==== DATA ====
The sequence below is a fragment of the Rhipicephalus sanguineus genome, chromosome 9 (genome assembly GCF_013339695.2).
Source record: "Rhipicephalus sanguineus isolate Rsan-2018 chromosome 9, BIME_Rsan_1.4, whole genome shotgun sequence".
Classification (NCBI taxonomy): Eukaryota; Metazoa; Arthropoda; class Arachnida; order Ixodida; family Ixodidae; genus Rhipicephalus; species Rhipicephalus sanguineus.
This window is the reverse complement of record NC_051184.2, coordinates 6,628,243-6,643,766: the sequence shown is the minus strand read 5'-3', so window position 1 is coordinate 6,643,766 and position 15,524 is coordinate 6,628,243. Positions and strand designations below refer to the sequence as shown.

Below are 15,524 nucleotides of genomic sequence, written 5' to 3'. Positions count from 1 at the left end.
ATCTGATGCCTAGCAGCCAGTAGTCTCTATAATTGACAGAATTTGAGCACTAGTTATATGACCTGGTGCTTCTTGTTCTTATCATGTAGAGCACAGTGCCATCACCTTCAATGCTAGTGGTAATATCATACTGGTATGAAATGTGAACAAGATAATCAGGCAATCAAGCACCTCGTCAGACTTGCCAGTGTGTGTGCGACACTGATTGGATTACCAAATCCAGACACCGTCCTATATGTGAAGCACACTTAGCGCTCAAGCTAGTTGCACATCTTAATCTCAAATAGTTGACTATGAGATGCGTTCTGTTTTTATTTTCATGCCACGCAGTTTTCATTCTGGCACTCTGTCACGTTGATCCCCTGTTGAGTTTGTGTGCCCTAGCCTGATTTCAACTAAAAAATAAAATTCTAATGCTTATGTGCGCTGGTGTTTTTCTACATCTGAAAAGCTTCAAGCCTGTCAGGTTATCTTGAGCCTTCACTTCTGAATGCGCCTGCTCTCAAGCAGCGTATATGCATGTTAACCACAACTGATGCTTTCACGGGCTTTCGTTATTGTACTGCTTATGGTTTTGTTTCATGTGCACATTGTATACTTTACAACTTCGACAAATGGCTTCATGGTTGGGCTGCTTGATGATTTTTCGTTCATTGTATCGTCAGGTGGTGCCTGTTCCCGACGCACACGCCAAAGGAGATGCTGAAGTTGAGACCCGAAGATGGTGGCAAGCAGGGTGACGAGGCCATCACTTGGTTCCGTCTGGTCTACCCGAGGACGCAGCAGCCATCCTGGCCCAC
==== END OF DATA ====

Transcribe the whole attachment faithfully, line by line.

The sequence below is a fragment of the Rhipicephalus sanguineus genome, chromosome 9 (genome assembly GCF_013339695.2).
Source record: "Rhipicephalus sanguineus isolate Rsan-2018 chromosome 9, BIME_Rsan_1.4, whole genome shotgun sequence".
Classification (NCBI taxonomy): Eukaryota; Metazoa; Arthropoda; class Arachnida; order Ixodida; family Ixodidae; genus Rhipicephalus; species Rhipicephalus sanguineus.
This window is the reverse complement of record NC_051184.2, coordinates 6,628,243-6,643,766: the sequence shown is the minus strand read 5'-3', so window position 1 is coordinate 6,643,766 and position 15,524 is coordinate 6,628,243. Positions and strand designations below refer to the sequence as shown.

Below are 15,524 nucleotides of genomic sequence, written 5' to 3'. Positions count from 1 at the left end.
ATCTGATGCCTAGCAGCCAGTAGTCTCTATAATTGACAGAATTTGAGCACTAGTTATATGACCTGGTGCTTCTTGTTCTTATCATGTAGAGCACAGTGCCATCACCTTCAATGCTAGTGGTAATATCATACTGGTATGAAATGTGAACAAGATAATCAGGCAATCAAGCACCTCGTCAGACTTGCCAGTGTGTGTGCGACACTGATTGGATTACCAAATCCAGACACCGTCCTATATGTGAAGCACACTTAGCGCTCAAGCTAGTTGCACATCTTAATCTCAAATAGTTGACTATGAGATGCGTTCTGTTTTTATTTTCATGCCACGCAGTTTTCATTCTGGCACTCTGTCACGTTGATCCCCTGTTGAGTTTGTGTGCCCTAGCCTGATTTCAACTAAAAAATAAAATTCTAATGCTTATGTGCGCTGGTGTTTTTCTACATCTGAAAAGCTTCAAGCCTGTCAGGTTATCTTGAGCCTTCACTTCTGAATGCGCCTGCTCTCAAGCAGCGTATATGCATGTTAACCACAACTGATGCTTTCACGGGCTTTCGTTATTGTACTGCTTATGGTTTTGTTTCATGTGCACATTGTATACTTTACAACTTCGACAAATGGCTTCATGGTTGGGCTGCTTGATGATTTTTCGTTCATTGTATCGTCAGGTGGTGCCTGTTCCCGACGCACACGCCAAAGGAGATGCTGAAGTTGAGACCCGAAGATGGTGGCAAGCAGGGTGACGAGGCCATCACTTGGTTCCGTCTGGTCTACCCGAGGACGCAGCAGCCATCCTGGCCCAC